Infrastructure 2018-06-06T17:01:14+00:00

Comprehensive Strategies to Tackle Michigan’s Infrastructure Challenges 

Bringing local people to the table, taxing marijuana, and asking voters to approve a statewide bond issue to raise revenue for roads and bridges are just some of the concepts included in my package of ideas to fix Michigan’s infrastructure.

“The Flint Water Crisis should have never happened. Those responsible should be prosecuted to the fullest extent of the law”

Our roads, bridges, and state’s infrastructure are a gift passed down to us by thoughtful Michigan leaders long ago. Once upon a time, Michigan led the way in innovation, having a highway system that was second to none. By proposing long term solutions to our biggest problems with a year before the state’s primary election, candidates can begin to debate substance in the race for governor, not just throw platitudes at voters.

Some of my proposed ideas include:

    • An immediate pledge as governor to not cut the state’s existing preventative road maintenance budget – Michigan must first focus on preservation as it works on revenue solutions to fix long unsolved problems.
    • Ask voters in 2019 for a bond of up to $1 billion to pay for roads, bridges, transit, and infrastructure repair, paying attention to the state’s ongoing costs associated with its bonding cap.
    • Pot For Potholes – Encourage citizens to make up their own minds when voting for a proposed 2018 ballot initiative to legalize and regulate marijuana in Michigan. If the initiative passes, proceeds from this industry should then be split 50/50 into infrastructure and education.
    • In concert with the State Legislature, the Federal Government, and local officials, implement long overdue ideas for public transit and infrastructure in Michigan:
      • Restoring revenue sharing to cities, counties, and townships, dedicating those resources specifically to infrastructure needs so local leaders have a seat at the table and a say about fixing local issues.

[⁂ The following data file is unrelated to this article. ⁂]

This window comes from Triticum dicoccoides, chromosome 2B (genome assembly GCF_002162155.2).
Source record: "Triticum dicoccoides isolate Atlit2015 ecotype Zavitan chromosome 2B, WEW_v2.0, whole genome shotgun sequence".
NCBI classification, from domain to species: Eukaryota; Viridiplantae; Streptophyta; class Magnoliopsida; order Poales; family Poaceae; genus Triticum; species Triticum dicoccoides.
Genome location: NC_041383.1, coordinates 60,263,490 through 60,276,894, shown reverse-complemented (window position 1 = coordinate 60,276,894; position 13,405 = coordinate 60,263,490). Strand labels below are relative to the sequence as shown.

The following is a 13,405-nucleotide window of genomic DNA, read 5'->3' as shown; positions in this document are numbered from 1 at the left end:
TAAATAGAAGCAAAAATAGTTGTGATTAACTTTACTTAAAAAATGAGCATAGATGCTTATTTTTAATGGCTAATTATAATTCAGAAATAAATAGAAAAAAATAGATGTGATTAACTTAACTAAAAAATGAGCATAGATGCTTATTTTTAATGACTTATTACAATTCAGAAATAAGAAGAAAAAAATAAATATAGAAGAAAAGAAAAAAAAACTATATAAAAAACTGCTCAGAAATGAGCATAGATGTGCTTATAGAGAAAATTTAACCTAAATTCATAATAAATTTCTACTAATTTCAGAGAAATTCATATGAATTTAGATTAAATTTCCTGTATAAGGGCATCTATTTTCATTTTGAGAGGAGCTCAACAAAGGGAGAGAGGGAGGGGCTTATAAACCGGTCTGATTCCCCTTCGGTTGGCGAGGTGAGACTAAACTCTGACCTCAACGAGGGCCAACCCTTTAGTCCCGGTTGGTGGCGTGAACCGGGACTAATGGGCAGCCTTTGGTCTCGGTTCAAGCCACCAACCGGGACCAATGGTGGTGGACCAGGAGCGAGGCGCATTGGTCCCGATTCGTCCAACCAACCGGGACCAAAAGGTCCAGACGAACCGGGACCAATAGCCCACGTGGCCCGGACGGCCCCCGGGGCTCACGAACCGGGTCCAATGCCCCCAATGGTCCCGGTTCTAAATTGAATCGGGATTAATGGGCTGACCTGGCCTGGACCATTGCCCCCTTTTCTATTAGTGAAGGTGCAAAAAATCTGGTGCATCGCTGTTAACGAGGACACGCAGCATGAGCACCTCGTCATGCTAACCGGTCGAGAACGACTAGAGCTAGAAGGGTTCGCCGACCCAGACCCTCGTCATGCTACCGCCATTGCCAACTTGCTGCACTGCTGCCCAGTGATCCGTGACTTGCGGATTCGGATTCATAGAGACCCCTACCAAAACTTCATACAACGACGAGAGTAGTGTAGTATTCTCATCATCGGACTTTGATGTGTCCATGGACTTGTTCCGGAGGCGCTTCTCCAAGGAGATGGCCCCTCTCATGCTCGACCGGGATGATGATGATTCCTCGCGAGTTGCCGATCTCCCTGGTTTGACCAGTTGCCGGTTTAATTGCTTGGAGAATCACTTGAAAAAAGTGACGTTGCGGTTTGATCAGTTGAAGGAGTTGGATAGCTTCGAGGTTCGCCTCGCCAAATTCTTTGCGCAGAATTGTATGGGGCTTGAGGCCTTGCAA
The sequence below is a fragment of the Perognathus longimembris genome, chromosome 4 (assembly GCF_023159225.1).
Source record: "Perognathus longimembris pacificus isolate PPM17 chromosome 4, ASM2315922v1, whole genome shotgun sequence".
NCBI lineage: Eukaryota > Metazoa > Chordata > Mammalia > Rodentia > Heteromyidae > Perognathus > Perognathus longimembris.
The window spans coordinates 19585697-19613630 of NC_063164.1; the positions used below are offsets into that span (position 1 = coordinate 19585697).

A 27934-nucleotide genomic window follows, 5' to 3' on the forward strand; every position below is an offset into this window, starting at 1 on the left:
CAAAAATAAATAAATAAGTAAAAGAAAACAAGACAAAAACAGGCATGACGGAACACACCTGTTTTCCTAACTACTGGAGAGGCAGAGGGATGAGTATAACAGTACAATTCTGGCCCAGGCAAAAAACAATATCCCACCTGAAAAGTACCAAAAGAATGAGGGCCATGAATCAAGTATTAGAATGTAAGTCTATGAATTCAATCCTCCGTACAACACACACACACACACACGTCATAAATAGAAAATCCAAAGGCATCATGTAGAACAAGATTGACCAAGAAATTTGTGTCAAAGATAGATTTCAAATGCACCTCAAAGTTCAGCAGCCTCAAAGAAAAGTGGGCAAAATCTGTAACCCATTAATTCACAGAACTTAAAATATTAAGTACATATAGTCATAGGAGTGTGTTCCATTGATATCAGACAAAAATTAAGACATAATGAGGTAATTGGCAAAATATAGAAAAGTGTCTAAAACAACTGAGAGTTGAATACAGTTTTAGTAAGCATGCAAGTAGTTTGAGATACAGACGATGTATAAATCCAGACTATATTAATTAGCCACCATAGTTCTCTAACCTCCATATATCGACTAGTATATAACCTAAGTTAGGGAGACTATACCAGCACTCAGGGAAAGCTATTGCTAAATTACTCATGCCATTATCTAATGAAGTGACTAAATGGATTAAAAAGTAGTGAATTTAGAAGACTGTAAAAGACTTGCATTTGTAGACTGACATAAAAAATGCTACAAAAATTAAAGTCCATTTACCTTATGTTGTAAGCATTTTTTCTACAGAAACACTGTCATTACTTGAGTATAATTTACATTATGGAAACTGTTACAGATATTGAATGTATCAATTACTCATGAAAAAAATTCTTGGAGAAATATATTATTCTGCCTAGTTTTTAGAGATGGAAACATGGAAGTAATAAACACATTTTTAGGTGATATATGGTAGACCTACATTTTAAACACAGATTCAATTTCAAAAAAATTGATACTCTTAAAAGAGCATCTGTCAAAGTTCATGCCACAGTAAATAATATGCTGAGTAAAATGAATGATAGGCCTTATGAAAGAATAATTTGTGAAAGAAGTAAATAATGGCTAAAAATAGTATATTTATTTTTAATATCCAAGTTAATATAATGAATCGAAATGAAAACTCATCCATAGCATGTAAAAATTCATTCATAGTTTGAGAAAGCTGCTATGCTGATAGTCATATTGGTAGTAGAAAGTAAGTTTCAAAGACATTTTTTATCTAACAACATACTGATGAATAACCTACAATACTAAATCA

• Work to fund high speed rail lines from Detroit to Chicago and Detroit to Traverse City, with central stops along the routes.
      • Work with federal government to prioritize the expansion of I-94 to three lanes across Michigan.
      • Double the state’s investment in autonomous vehicle research – Michigan will continue to be the hub of innovation in the world for this burgeoning industry.
      • Establish truck routes across the state to minimize traffic tie-ups and ensure trucks have more direct routes to market for their goods.
      • Create a legacy initiative to remove all lead service lines from municipal water systems statewide within a decade.
      • Improve access to high speed Internet for rural and impoverished areas throughout the state.
    • Seek opportunities for public/private partnerships to address roads and bridges – Companies and corporations that use the State’s infrastructure in greater proportions should shoulder a larger portion of the cost to repair it. Currently, corporations are not paying additional monies to solve this problem, but average citizens are paying increased drivers and licensing fees to foot the bill.
    • Create a streamlined administrative entity modeled after the Public Service Commission – that regulates utilities – to set a course for the planning and implementation of infrastructure repair, setting priorities and making expenditures where necessary.

Somewhere down the line, leaders in Lansing forgot that this gift wouldn’t last forever. The roads package passed by our State Legislature last year –by anyone’s account – does not solve our long-term problem and places an undue burden on Michigan’s citizens. This detailed plan begins to address our challenges, and solve our road and bridge needs once and for all.

I also want to consider the notion of finding new revenue streams to support efforts that rebuild Michigan the right way, including implementing a progressive tax structure, seeking a fairer share of revenue from the federal government, and using the state’s ability to issue municipal bonds, as examples.